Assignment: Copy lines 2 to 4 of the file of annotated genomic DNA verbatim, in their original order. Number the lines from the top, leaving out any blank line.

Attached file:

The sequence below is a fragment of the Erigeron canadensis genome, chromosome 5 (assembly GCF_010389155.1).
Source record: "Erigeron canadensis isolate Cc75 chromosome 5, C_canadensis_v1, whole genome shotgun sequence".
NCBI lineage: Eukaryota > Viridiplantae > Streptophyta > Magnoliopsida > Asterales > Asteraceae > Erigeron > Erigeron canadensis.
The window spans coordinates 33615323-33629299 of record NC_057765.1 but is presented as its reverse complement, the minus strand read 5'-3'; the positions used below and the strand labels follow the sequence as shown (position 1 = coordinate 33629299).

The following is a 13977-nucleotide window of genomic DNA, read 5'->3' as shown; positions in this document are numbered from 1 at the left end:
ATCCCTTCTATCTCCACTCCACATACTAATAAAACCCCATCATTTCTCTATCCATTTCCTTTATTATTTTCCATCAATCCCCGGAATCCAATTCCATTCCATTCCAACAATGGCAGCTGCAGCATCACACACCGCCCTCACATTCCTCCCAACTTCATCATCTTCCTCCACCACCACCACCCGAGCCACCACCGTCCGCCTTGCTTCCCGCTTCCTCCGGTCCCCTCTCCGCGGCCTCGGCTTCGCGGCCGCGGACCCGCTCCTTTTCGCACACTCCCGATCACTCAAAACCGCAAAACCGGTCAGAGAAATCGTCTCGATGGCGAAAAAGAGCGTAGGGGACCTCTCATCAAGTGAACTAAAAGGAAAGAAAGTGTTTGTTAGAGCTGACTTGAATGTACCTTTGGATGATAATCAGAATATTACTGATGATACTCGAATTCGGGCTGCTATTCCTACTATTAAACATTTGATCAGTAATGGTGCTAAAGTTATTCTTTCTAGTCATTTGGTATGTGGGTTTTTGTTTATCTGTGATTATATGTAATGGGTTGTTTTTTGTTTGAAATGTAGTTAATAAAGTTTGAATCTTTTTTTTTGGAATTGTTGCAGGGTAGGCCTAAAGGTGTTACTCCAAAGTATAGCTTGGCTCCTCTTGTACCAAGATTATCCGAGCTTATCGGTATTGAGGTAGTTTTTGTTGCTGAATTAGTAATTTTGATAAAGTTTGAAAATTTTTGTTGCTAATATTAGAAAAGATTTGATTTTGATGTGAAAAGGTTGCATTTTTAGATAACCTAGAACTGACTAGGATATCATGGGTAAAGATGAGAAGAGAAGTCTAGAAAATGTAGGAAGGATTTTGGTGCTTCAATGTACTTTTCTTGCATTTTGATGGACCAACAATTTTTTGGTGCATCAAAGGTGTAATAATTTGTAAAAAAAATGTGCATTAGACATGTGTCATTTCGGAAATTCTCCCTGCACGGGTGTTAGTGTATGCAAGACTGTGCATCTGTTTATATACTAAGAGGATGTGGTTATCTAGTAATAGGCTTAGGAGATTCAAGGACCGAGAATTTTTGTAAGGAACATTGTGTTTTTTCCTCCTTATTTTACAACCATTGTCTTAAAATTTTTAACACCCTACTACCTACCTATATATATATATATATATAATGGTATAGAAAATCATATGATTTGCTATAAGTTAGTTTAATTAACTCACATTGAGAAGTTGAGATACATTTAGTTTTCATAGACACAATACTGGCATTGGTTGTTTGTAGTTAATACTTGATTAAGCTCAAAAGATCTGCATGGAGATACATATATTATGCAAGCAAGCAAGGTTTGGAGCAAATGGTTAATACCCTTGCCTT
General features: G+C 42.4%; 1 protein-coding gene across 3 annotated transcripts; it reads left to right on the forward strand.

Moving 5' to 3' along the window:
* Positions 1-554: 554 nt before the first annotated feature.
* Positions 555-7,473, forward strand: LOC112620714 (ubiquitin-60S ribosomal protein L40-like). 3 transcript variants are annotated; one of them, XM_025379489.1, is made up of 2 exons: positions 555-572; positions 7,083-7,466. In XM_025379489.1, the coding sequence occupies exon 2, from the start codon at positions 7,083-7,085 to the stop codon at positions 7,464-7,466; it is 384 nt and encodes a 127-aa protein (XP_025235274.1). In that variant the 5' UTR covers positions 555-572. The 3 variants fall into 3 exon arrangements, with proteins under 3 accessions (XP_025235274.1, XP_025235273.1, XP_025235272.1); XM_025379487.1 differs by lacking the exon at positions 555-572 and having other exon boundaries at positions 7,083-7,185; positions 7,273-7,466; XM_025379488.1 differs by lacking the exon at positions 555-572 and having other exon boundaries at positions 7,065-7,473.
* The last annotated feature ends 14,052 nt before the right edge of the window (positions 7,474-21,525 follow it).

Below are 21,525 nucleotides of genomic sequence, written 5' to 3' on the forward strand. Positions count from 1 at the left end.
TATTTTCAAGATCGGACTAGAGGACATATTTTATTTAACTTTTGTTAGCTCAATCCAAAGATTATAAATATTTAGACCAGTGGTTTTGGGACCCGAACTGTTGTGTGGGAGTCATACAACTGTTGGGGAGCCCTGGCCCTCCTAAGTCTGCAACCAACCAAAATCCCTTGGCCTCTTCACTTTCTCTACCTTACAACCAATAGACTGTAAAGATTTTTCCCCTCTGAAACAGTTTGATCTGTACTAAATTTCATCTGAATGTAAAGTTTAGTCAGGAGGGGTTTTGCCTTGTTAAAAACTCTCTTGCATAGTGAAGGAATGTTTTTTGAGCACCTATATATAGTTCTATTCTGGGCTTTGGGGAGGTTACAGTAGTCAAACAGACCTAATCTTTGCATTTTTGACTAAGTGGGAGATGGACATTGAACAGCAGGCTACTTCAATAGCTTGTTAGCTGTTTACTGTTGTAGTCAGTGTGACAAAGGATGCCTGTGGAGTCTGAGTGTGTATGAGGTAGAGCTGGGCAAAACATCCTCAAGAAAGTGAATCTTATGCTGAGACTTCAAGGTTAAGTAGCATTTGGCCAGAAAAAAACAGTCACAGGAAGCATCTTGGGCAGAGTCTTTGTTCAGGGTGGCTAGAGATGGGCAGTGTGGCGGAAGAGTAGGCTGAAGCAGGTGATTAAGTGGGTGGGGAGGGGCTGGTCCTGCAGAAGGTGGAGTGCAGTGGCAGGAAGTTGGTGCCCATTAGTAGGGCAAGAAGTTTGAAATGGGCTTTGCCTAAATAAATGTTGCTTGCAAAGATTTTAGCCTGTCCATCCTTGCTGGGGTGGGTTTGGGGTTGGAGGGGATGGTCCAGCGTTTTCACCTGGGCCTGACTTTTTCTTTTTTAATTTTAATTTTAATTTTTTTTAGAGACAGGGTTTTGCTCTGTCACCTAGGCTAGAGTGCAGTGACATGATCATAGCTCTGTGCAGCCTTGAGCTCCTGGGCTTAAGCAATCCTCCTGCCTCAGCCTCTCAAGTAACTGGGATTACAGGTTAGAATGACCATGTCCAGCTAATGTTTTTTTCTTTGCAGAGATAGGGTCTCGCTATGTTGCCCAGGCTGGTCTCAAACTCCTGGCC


Source record: "Erigeron canadensis isolate Cc75 chromosome 5, C_canadensis_v1, whole genome shotgun sequence".
NCBI lineage: Eukaryota > Viridiplantae > Streptophyta > Magnoliopsida > Asterales > Asteraceae > Erigeron > Erigeron canadensis.
The window spans coordinates 33615323-33629299 of record NC_057765.1 but is presented as its reverse complement, the minus strand read 5'-3'; the positions used below and the strand labels follow the sequence as shown (position 1 = coordinate 33629299).